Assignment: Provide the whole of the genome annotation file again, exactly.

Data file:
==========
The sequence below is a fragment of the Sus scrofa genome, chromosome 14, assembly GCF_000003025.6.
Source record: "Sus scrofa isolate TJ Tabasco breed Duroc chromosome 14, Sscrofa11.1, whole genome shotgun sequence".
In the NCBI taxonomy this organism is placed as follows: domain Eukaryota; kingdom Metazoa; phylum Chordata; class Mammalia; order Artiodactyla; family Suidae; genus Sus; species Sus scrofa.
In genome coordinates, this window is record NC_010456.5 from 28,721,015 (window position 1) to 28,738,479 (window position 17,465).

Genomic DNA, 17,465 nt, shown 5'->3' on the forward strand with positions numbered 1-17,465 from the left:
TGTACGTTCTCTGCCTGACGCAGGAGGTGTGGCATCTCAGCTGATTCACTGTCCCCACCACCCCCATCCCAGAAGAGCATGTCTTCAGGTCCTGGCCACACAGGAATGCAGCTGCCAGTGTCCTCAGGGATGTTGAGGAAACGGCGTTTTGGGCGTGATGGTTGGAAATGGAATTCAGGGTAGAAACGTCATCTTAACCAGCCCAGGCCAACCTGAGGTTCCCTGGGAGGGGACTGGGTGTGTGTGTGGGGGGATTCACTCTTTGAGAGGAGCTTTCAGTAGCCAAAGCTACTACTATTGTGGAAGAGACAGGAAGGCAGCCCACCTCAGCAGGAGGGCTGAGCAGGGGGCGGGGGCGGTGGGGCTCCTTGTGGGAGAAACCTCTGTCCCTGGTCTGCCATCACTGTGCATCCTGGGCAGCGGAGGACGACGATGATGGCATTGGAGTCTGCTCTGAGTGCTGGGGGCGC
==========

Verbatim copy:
The sequence below is a fragment of the Sus scrofa genome, chromosome 14, assembly GCF_000003025.6.
Source record: "Sus scrofa isolate TJ Tabasco breed Duroc chromosome 14, Sscrofa11.1, whole genome shotgun sequence".
In the NCBI taxonomy this organism is placed as follows: domain Eukaryota; kingdom Metazoa; phylum Chordata; class Mammalia; order Artiodactyla; family Suidae; genus Sus; species Sus scrofa.
In genome coordinates, this window is record NC_010456.5 from 28,721,015 (window position 1) to 28,738,479 (window position 17,465).

Genomic DNA, 17,465 nt, shown 5'->3' on the forward strand with positions numbered 1-17,465 from the left:
TGTACGTTCTCTGCCTGACGCAGGAGGTGTGGCATCTCAGCTGATTCACTGTCCCCACCACCCCCATCCCAGAAGAGCATGTCTTCAGGTCCTGGCCACACAGGAATGCAGCTGCCAGTGTCCTCAGGGATGTTGAGGAAACGGCGTTTTGGGCGTGATGGTTGGAAATGGAATTCAGGGTAGAAACGTCATCTTAACCAGCCCAGGCCAACCTGAGGTTCCCTGGGAGGGGACTGGGTGTGTGTGTGGGGGGATTCACTCTTTGAGAGGAGCTTTCAGTAGCCAAAGCTACTACTATTGTGGAAGAGACAGGAAGGCAGCCCACCTCAGCAGGAGGGCTGAGCAGGGGGCGGGGGCGGTGGGGCTCCTTGTGGGAGAAACCTCTGTCCCTGGTCTGCCATCACTGTGCATCCTGGGCAGCGGAGGACGACGATGATGGCATTGGAGTCTGCTCTGAGTGCTGGGGGCGC